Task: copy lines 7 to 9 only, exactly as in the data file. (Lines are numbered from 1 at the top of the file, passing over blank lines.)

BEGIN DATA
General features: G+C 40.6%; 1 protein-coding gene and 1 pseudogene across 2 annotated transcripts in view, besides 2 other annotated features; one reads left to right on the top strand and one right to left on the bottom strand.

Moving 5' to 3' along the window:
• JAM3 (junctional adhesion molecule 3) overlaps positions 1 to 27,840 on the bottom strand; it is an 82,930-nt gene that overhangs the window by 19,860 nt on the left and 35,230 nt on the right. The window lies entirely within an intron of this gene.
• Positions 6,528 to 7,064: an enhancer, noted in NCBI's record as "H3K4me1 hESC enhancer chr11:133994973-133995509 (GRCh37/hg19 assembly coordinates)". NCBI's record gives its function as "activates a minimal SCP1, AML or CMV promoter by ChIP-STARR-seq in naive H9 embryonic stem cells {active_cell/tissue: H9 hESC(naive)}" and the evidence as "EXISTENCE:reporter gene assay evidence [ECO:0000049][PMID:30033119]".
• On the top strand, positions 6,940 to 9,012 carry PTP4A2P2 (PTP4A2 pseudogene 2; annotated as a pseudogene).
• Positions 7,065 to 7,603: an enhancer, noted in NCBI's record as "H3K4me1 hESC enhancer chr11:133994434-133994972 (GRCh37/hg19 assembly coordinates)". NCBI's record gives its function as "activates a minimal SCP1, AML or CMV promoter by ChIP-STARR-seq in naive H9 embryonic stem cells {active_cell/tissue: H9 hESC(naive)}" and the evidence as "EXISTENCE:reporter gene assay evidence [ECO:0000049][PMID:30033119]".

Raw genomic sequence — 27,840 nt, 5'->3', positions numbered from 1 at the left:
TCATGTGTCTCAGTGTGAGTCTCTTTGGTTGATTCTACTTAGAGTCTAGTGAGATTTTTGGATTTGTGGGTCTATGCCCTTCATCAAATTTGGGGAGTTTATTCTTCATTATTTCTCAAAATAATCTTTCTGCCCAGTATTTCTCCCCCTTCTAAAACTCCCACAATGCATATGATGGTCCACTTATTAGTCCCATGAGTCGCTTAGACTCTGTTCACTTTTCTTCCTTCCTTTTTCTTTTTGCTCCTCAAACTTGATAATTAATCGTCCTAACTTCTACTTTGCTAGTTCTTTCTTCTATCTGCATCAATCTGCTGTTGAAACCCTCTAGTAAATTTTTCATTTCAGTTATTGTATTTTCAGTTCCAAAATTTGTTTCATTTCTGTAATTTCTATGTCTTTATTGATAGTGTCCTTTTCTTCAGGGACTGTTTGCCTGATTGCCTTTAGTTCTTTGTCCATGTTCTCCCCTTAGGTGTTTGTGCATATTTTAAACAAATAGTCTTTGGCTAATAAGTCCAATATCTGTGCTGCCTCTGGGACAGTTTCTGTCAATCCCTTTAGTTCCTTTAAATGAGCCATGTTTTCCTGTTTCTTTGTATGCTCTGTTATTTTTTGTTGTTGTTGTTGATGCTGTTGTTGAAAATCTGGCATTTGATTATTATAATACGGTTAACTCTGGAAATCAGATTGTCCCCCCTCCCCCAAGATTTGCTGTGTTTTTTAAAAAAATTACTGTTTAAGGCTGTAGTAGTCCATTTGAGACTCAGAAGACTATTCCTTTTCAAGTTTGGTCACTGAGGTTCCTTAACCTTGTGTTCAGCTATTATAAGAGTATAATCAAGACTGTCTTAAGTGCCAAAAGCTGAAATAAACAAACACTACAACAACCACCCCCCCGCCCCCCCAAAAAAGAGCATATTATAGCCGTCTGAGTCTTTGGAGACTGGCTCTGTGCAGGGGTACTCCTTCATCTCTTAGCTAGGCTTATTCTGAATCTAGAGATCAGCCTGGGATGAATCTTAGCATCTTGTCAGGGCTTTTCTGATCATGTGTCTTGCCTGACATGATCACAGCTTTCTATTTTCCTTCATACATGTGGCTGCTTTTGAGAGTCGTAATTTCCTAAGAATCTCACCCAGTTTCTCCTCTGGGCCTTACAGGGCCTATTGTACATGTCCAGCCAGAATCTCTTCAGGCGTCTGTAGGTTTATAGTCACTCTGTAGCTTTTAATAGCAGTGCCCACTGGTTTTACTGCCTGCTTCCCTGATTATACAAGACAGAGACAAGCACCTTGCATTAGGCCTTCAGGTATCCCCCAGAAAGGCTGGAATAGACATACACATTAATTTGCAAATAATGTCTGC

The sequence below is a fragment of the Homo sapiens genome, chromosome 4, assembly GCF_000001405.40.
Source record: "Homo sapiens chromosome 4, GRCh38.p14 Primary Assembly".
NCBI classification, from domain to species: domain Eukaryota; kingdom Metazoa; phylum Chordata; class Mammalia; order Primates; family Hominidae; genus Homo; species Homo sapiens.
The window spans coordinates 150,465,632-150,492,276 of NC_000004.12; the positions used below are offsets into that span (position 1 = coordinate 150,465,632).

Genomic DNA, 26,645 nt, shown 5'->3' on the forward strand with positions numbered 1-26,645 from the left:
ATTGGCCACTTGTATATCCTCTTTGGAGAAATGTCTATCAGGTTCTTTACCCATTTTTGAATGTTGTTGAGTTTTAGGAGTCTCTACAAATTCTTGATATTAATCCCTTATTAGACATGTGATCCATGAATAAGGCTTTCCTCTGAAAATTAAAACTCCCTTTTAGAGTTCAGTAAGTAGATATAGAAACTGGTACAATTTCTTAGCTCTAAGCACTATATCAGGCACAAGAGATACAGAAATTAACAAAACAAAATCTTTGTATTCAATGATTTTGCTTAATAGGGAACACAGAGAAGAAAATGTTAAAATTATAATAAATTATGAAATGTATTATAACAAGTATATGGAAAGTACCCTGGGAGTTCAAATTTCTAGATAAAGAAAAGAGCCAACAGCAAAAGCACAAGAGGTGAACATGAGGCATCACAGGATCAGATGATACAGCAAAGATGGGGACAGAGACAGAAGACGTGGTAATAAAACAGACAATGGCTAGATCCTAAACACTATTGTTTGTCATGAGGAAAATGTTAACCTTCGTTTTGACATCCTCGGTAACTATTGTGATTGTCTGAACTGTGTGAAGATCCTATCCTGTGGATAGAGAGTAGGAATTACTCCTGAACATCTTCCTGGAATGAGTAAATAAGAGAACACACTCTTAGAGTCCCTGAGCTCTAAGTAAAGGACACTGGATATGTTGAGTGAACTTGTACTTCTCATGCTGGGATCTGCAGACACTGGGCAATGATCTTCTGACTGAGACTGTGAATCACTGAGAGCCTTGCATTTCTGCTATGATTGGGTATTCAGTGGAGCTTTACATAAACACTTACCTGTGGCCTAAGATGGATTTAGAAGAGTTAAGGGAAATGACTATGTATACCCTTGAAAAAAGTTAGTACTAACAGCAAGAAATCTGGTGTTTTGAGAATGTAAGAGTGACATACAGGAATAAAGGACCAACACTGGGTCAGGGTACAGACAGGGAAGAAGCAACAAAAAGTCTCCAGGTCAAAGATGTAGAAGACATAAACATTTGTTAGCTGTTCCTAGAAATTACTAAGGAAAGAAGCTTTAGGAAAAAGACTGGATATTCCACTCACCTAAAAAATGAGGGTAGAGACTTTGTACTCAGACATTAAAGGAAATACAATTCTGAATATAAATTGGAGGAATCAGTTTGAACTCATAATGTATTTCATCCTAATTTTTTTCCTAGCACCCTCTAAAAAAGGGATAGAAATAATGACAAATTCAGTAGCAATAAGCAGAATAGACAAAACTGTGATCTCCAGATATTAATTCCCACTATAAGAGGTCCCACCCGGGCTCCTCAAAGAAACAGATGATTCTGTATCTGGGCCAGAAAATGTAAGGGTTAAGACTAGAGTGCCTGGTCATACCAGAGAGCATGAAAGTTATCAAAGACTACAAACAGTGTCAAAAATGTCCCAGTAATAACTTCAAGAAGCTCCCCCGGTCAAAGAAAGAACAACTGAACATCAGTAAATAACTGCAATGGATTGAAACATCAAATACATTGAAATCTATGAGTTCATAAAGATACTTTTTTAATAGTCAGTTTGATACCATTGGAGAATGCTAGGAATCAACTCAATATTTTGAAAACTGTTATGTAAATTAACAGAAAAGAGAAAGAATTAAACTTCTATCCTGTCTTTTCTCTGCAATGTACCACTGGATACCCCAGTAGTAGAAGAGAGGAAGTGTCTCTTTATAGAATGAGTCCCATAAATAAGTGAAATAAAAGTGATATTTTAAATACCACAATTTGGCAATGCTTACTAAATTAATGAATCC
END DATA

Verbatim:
Raw genomic sequence — 27,840 nt, 5'->3', positions numbered from 1 at the left:
TCATGTGTCTCAGTGTGAGTCTCTTTGGTTGATTCTACTTAGAGTCTAGTGAGATTTTTGGATTTGTGGGTCTATGCCCTTCATCAAATTTGGGGAGTTTATTCTTCATTATTTCTCAAAATAATCTTTCTGCCCAGTATTTCTCCCCCTTCTAAAACTCCCACAATGCATATGATGGTCCACTTATTAGTCCCATGAGTCGCTTAGACTCTGTTCACTTTTCTTCCTTCCTTTTTCTTTTTGCTCCTCAAACTTGATAATTAATCGTCCTAACTTCTACTTTGCTAGTTCTTTCTTCTATCTGCATCAATCTGCTGTTGAAACCCTCTAGTAAATTTTTCATTTCAGTTATTGTATTTTCAGTTCCAAAATTTGTTTCATTTCTGTAATTTCTATGTCTTTATTGATAGTGTCCTTTTCTTCAGGGACTGTTTGCCTGATTGCCTTTAGTTCTTTGTCCATGTTCTCCCCTTAGGTGTTTGTGCATATTTTAAACAAATAGTCTTTGGCTAATAAGTCCAATATCTGTGCTGCCTCTGGGACAGTTTCTGTCAATCCCTTTAGTTCCTTTAAATGAGCCATGTTTTCCTGTTTCTTTGTATGCTCTGTTATTTTTTGTTGTTGTTGTTGATGCTGTTGTTGAAAATCTGGCATTTGATTATTATAATACGGTTAACTCTGGAAATCAGATTGTCCCCCCTCCCCCAAGATTTGCTGTGTTTTTTAAAAAAATTACTGTTTAAGGCTGTAGTAGTCCATTTGAGACTCAGAAGACTATTCCTTTTCAAGTTTGGTCACTGAGGTTCCTTAACCTTGTGTTCAGCTATTATAAGAGTATAATCAAGACTGTCTTAAGTGCCAAAAGCTGAAATAAACAAACACTACAACAACCACCCCCCCGCCCCCCCAAAAAAGAGCATATTATAGCCGTCTGAGTCTTTGGAGACTGGCTCTGTGCAGGGGTACTCCTTCATCTCTTAGCTAGGCTTATTCTGAATCTAGAGATCAGCCTGGGATGAATCTTAGCATCTTGTCAGGGCTTTTCTGATCATGTGTCTTGCCTGACATGATCACAGCTTTCTATTTTCCTTCATACATGTGGCTGCTTTTGAGAGTCGTAATTTCCTAAGAATCTCACCCAGTTTCTCCTCTGGGCCTTACAGGGCCTATTGTACATGTCCAGCCAGAATCTCTTCAGGCGTCTGTAGGTTTATAGTCACTCTGTAGCTTTTAATAGCAGTGCCCACTGGTTTTACTGCCTGCTTCCCTGATTATACAAGACAGAGACAAGCACCTTGCATTAGGCCTTCAGGTATCCCCCAGAAAGGCTGGAATAGACATACACATTAATTTGCAAATAATGTCTGC

The sequence below is a fragment of the Homo sapiens genome, chromosome 4, assembly GCF_000001405.40.